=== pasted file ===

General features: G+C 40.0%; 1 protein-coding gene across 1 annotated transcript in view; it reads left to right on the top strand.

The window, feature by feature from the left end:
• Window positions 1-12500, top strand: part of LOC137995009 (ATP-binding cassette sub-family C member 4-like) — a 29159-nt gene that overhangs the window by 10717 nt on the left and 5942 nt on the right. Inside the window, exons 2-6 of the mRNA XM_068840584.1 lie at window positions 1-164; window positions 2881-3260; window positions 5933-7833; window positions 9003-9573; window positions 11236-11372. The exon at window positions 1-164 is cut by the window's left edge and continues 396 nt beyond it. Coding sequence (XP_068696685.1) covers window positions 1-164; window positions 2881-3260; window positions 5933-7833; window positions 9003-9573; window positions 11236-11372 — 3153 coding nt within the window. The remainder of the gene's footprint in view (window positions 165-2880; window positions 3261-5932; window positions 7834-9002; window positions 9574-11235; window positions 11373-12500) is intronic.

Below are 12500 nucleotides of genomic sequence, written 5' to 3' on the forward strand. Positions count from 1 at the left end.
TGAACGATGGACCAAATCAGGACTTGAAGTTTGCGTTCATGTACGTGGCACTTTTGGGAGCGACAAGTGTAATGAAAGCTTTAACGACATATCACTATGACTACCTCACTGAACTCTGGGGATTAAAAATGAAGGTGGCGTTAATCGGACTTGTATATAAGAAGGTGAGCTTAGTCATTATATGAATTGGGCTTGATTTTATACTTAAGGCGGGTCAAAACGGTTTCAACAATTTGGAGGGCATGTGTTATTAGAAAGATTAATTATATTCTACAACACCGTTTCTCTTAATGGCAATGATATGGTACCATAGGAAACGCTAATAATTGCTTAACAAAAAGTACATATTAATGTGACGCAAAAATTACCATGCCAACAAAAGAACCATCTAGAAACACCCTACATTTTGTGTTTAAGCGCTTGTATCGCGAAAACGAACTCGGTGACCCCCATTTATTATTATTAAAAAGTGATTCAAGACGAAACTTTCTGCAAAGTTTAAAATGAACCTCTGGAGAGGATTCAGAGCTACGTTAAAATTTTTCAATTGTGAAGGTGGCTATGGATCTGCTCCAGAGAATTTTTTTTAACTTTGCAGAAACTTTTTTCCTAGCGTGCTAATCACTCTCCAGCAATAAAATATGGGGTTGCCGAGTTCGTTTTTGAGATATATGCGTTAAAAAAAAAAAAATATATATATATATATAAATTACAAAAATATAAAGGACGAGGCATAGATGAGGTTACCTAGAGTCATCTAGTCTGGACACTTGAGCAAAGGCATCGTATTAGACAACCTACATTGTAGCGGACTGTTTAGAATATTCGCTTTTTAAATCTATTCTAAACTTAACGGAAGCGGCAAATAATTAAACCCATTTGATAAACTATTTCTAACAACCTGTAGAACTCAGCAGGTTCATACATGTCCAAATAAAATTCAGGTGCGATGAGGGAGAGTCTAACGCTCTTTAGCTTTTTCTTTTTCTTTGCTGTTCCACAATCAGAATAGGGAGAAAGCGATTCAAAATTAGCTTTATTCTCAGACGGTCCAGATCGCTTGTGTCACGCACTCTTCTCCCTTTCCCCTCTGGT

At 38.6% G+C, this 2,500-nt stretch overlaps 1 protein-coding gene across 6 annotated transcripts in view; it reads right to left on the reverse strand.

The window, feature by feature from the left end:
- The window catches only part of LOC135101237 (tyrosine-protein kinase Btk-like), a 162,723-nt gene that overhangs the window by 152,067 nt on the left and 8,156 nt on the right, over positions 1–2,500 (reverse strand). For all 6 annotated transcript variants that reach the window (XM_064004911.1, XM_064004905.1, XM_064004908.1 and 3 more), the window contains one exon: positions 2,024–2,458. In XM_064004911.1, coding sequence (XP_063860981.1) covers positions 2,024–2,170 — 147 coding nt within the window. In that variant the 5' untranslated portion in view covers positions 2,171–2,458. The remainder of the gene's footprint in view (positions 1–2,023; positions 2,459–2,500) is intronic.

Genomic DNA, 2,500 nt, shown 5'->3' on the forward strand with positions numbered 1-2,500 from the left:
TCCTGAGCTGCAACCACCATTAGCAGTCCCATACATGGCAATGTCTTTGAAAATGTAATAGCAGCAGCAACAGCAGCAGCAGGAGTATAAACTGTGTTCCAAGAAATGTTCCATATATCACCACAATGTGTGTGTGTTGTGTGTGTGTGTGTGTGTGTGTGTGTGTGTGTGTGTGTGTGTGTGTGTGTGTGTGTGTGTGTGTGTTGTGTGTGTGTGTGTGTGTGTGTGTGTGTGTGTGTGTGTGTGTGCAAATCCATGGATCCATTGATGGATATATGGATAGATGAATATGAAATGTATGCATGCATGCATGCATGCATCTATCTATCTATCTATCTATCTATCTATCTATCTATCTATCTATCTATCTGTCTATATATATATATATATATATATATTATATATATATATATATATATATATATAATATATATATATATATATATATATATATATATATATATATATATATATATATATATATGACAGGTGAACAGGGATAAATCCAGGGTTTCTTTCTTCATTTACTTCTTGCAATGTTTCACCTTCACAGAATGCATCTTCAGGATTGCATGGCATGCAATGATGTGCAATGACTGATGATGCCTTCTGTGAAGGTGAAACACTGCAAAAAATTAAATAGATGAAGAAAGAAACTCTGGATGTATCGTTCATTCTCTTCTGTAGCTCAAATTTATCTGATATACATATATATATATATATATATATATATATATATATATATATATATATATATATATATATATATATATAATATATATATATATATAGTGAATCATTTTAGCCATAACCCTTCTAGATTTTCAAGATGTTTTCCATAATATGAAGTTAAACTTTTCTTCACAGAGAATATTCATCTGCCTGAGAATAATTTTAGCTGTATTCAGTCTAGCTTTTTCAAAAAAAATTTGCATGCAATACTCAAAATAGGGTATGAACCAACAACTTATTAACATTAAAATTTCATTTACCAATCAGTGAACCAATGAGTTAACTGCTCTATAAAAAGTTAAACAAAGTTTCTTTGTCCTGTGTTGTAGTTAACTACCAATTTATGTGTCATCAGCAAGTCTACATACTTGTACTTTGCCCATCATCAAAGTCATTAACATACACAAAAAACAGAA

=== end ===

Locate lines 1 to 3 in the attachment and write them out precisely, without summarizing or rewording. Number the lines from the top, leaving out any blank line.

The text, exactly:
General features: G+C 40.0%; 1 protein-coding gene across 1 annotated transcript in view; it reads left to right on the top strand.

The window, feature by feature from the left end:
• Window positions 1-12500, top strand: part of LOC137995009 (ATP-binding cassette sub-family C member 4-like) — a 29159-nt gene that overhangs the window by 10717 nt on the left and 5942 nt on the right. Inside the window, exons 2-6 of the mRNA XM_068840584.1 lie at window positions 1-164; window positions 2881-3260; window positions 5933-7833; window positions 9003-9573; window positions 11236-11372. The exon at window positions 1-164 is cut by the window's left edge and continues 396 nt beyond it. Coding sequence (XP_068696685.1) covers window positions 1-164; window positions 2881-3260; window positions 5933-7833; window positions 9003-9573; window positions 11236-11372 — 3153 coding nt within the window. The remainder of the gene's footprint in view (window positions 165-2880; window positions 3261-5932; window positions 7834-9002; window positions 9574-11235; window positions 11373-12500) is intronic.